I read Jessica Keener’s Night Swim one year ago. The book arrived in the mail to my office and I was immediately intrigued by the cover and the story. I read the book in nearly one sitting – I could not put it down. At the time, I really wanted to write a review of the book, but life got hectic, as it tends to do, and I never got around to it. When I saw Jessica post recently on Facebook that she was celebrating her book’s 1-year anniversary with a 50-state Skype book-club blog tour, I realized that even though I read the book a year ago, so many things still stuck in my mind. And that made me think, wouldn’t that make a great blog post? To talk about a book one year later and specifically highlight the things that stayed with you. What higher compliment to pay an author than to be able to say: “I still remember…” Then I talked to Jessica about her experience of the past year and asked her some questions – Q&A is below after I record my thoughts about the book “one year later.”
So, this is what I still remember:
- Peter’s guitar, his chats with Sarah
- How a discreetly placed hand on the small of someone’s back at a party can mean so much, and be so striking an image
- Sarah’s mother who is not only described as sitting with a back as straight as a violin bow, but whose life and actions mimic the sound and sigh of the violin she can no longer play
- Sarah’s mother’s car approaching the intersection – the crash – I can still see that moment in my mind
- The house, which becomes a character in the novel – dark, heavy, sad, depressed in its own right
One year later I still remember these moments, and I suspect that if I remember them now, so vividly, I will likely remember them for many years to come.
I had the privilege of asking Jessica some questions about her novel and her experiences this past year.
One year later, what sticks out in your mind about this past year? What experiences have you had? What audiences have you spoken to? What moments stick out in your mind?
Overall, the experience of meeting and hearing from grateful readers has gone beyond my happiest imaginings. So many people from all over the country have expressed their love for Sarah’s story and struggles. What better gift for an author? As for audiences, I’ve traveled the east coast from Florida to Maine speaking and reading at writers’ conferences, book festivals, independent bookstores, the Center for Fiction in NYC, eateries, book clubs, libraries and via Skype. Skyping is my newest love as it allows me to travel and speak to folks in California, Alabama, Georgia and other distant states—even countries—without leaving home. To celebrate Night Swim’s 1-year anniversary, I’ve initiated a “Skype 50 Book Clubs” this year.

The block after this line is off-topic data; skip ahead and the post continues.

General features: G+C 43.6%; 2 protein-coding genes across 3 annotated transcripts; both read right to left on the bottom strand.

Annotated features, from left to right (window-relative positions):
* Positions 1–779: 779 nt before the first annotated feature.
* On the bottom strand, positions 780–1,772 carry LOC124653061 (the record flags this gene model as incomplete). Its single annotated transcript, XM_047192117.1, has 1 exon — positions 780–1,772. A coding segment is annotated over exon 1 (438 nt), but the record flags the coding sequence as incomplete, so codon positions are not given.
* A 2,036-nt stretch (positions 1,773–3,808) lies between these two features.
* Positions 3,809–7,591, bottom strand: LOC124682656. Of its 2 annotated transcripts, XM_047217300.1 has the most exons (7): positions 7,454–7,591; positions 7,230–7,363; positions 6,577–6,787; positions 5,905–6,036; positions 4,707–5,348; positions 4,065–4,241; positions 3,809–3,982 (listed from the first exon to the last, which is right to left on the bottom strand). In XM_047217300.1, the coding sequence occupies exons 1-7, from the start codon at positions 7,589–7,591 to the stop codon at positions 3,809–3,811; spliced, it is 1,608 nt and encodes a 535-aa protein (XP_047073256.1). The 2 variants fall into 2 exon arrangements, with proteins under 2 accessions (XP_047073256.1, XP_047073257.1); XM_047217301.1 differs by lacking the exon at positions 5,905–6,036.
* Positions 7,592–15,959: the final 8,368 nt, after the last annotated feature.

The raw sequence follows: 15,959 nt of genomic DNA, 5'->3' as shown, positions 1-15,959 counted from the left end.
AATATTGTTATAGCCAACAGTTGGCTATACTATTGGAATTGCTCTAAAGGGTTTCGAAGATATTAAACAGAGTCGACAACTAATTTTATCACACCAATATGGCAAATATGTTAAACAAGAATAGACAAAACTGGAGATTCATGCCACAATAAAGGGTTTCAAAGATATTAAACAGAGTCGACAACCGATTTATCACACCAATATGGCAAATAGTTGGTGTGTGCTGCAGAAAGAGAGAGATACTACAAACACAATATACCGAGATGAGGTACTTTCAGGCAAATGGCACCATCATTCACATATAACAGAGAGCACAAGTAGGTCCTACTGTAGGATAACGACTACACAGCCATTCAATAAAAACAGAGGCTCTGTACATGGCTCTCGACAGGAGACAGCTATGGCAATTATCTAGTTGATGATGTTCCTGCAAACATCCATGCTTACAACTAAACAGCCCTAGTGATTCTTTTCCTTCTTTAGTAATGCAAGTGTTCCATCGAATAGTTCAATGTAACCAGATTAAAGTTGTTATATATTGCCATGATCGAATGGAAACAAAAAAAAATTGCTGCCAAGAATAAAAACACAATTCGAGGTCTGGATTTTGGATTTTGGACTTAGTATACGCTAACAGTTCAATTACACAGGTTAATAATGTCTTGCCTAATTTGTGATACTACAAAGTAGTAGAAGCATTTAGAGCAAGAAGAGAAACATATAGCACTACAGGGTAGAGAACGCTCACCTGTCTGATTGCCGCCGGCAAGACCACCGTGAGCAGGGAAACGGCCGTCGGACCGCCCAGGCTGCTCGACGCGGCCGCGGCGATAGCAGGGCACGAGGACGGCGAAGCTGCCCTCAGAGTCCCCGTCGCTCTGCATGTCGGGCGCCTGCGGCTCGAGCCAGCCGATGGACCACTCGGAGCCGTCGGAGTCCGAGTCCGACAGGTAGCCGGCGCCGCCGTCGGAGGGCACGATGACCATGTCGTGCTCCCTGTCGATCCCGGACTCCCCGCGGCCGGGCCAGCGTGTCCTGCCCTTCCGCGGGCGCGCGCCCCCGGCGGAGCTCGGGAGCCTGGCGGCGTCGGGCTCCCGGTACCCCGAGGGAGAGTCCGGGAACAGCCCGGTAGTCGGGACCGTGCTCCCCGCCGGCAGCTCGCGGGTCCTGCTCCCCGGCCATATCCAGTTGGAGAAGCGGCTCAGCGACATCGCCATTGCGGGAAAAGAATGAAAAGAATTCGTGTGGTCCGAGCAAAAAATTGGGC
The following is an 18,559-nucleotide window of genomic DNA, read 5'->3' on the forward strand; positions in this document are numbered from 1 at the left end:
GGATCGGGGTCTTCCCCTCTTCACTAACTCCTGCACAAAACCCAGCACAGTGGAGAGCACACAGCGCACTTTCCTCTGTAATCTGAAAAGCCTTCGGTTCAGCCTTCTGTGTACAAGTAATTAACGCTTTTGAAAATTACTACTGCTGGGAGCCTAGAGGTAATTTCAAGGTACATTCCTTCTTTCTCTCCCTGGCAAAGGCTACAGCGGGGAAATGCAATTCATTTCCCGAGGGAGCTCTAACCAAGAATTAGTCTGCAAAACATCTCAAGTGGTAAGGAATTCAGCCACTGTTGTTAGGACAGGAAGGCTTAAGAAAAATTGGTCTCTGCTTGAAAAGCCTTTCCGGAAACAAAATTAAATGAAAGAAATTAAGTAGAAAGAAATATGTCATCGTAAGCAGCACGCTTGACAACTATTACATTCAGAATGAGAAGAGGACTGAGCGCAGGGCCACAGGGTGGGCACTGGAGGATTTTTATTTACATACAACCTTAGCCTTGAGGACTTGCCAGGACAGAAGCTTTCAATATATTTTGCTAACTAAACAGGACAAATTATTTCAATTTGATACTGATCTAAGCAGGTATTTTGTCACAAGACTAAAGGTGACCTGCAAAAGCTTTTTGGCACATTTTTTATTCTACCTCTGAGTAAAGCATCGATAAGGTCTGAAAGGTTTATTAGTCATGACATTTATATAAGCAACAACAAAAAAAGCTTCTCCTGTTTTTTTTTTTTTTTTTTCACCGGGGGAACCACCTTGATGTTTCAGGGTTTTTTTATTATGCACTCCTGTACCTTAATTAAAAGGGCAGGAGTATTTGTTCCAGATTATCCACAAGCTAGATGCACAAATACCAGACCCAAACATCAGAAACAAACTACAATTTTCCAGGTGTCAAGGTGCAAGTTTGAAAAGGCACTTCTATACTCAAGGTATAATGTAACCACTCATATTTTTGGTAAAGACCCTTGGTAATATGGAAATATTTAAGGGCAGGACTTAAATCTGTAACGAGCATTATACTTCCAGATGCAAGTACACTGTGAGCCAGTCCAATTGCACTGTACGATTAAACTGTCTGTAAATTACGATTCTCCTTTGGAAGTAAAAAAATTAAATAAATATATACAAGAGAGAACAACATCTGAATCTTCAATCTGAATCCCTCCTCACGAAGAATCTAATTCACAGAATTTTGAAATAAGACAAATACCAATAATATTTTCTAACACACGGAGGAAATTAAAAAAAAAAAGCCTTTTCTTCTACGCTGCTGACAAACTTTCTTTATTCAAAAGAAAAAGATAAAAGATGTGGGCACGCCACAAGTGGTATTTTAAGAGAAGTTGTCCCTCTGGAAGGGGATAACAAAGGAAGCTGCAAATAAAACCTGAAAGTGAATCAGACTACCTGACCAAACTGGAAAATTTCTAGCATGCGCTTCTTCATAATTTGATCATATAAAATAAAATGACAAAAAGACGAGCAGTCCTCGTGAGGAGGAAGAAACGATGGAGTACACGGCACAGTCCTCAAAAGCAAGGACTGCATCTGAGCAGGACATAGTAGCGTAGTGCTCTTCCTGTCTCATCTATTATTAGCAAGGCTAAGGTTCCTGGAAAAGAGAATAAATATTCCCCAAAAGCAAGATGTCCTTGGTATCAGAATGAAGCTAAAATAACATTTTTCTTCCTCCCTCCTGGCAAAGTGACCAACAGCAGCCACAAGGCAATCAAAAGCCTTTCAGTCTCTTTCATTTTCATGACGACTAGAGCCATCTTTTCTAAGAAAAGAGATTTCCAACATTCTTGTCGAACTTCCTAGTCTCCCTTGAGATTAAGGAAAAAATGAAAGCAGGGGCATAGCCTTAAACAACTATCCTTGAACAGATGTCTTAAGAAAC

What are your favorite scenes from the novel? Which ones do you think about the most often?
Oh, this is a tough question. I care about them all. I had fun writing the fish tank scene and the night swim scene with Anthony. The party scene and dinner scenes with Elliot and Robert are also favorites. I’d list others, but I don’t want to give too much away.
You’ve mentioned in some places that you started out as a poet. I find that often my favorite novelists were poets first. Do you still write poetry?
Poetry was my first love. I’m a great admirer of it and I love to read it. Throughout the years, it’s held a place of high honor—a vital means of making sense of life, and a beautiful way to honor the magic of words. Though I haven’t spent time writing poems for many years, I labor over my sentences. I suppose that’s my way of keeping poetry present in my work.
What’s next? I’ve seen you mention a novel set in Hungary? How is that coming along?
I’m working on a novel that takes place in Budapest in the mid-1990’s and involves American expats– an elderly Jewish man who has come to Budapest in search of the truth about his daughter’s death; and a young, American couple who try to help him. It’s a story in which one’s moral limits of right and wrong are tested.
Night Swim is a novel worth reading. It is also a novel that will stick with you long after you’ve put the book down. Trust me. I know.
You can find Night Swim here